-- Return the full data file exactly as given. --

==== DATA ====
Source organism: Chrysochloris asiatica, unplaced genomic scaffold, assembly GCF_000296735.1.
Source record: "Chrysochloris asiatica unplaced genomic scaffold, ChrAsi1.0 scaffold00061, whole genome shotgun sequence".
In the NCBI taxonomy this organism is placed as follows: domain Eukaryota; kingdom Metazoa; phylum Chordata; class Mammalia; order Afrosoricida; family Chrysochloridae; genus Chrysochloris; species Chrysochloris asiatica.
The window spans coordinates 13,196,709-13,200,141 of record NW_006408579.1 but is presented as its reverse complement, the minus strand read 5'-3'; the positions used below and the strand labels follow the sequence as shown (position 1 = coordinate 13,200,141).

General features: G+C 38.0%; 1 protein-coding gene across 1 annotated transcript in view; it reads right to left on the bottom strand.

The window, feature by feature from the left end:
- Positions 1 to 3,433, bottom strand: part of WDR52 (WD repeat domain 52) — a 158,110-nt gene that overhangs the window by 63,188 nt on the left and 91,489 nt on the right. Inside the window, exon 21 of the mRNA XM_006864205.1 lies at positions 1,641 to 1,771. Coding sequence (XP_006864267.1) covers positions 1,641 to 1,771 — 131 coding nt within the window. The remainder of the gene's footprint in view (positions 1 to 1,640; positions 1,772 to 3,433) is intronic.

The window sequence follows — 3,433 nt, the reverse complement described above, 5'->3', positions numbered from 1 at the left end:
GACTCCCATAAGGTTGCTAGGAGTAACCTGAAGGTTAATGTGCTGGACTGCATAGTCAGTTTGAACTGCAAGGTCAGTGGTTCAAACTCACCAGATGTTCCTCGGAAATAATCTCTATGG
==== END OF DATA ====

Source organism: Chrysochloris asiatica, unplaced genomic scaffold, assembly GCF_000296735.1.
Source record: "Chrysochloris asiatica unplaced genomic scaffold, ChrAsi1.0 scaffold00061, whole genome shotgun sequence".
In the NCBI taxonomy this organism is placed as follows: domain Eukaryota; kingdom Metazoa; phylum Chordata; class Mammalia; order Afrosoricida; family Chrysochloridae; genus Chrysochloris; species Chrysochloris asiatica.
The window spans coordinates 13,196,709-13,200,141 of record NW_006408579.1 but is presented as its reverse complement, the minus strand read 5'-3'; the positions used below and the strand labels follow the sequence as shown (position 1 = coordinate 13,200,141).

General features: G+C 38.0%; 1 protein-coding gene across 1 annotated transcript in view; it reads right to left on the bottom strand.

The window, feature by feature from the left end:
- Positions 1 to 3,433, bottom strand: part of WDR52 (WD repeat domain 52) — a 158,110-nt gene that overhangs the window by 63,188 nt on the left and 91,489 nt on the right. Inside the window, exon 21 of the mRNA XM_006864205.1 lies at positions 1,641 to 1,771. Coding sequence (XP_006864267.1) covers positions 1,641 to 1,771 — 131 coding nt within the window. The remainder of the gene's footprint in view (positions 1 to 1,640; positions 1,772 to 3,433) is intronic.

The window sequence follows — 3,433 nt, the reverse complement described above, 5'->3', positions numbered from 1 at the left end:
GACTCCCATAAGGTTGCTAGGAGTAACCTGAAGGTTAATGTGCTGGACTGCATAGTCAGTTTGAACTGCAAGGTCAGTGGTTCAAACTCACCAGATGTTCCTCGGAAATAATCTCTATGG